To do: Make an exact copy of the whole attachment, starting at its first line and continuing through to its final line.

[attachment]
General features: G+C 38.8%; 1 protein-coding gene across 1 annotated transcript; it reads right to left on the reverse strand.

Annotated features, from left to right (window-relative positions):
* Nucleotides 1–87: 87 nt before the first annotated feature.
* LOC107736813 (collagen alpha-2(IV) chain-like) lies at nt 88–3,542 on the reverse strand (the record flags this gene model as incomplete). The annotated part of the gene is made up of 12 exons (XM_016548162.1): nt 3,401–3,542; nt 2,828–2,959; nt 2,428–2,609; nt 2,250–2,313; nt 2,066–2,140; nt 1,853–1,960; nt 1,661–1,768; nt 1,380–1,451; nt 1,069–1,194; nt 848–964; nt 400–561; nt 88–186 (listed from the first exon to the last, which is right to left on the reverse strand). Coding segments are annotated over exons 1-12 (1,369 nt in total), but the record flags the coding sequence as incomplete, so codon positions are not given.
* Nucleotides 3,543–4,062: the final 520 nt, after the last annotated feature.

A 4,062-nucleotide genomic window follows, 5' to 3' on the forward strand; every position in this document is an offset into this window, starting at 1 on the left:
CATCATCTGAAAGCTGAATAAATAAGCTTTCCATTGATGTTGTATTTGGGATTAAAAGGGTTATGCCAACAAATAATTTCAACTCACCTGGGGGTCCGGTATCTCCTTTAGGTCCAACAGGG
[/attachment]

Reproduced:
General features: G+C 38.8%; 1 protein-coding gene across 1 annotated transcript; it reads right to left on the reverse strand.

Annotated features, from left to right (window-relative positions):
* Nucleotides 1–87: 87 nt before the first annotated feature.
* LOC107736813 (collagen alpha-2(IV) chain-like) lies at nt 88–3,542 on the reverse strand (the record flags this gene model as incomplete). The annotated part of the gene is made up of 12 exons (XM_016548162.1): nt 3,401–3,542; nt 2,828–2,959; nt 2,428–2,609; nt 2,250–2,313; nt 2,066–2,140; nt 1,853–1,960; nt 1,661–1,768; nt 1,380–1,451; nt 1,069–1,194; nt 848–964; nt 400–561; nt 88–186 (listed from the first exon to the last, which is right to left on the reverse strand). Coding segments are annotated over exons 1-12 (1,369 nt in total), but the record flags the coding sequence as incomplete, so codon positions are not given.
* Nucleotides 3,543–4,062: the final 520 nt, after the last annotated feature.

A 4,062-nucleotide genomic window follows, 5' to 3' on the forward strand; every position in this document is an offset into this window, starting at 1 on the left:
CATCATCTGAAAGCTGAATAAATAAGCTTTCCATTGATGTTGTATTTGGGATTAAAAGGGTTATGCCAACAAATAATTTCAACTCACCTGGGGGTCCGGTATCTCCTTTAGGTCCAACAGGG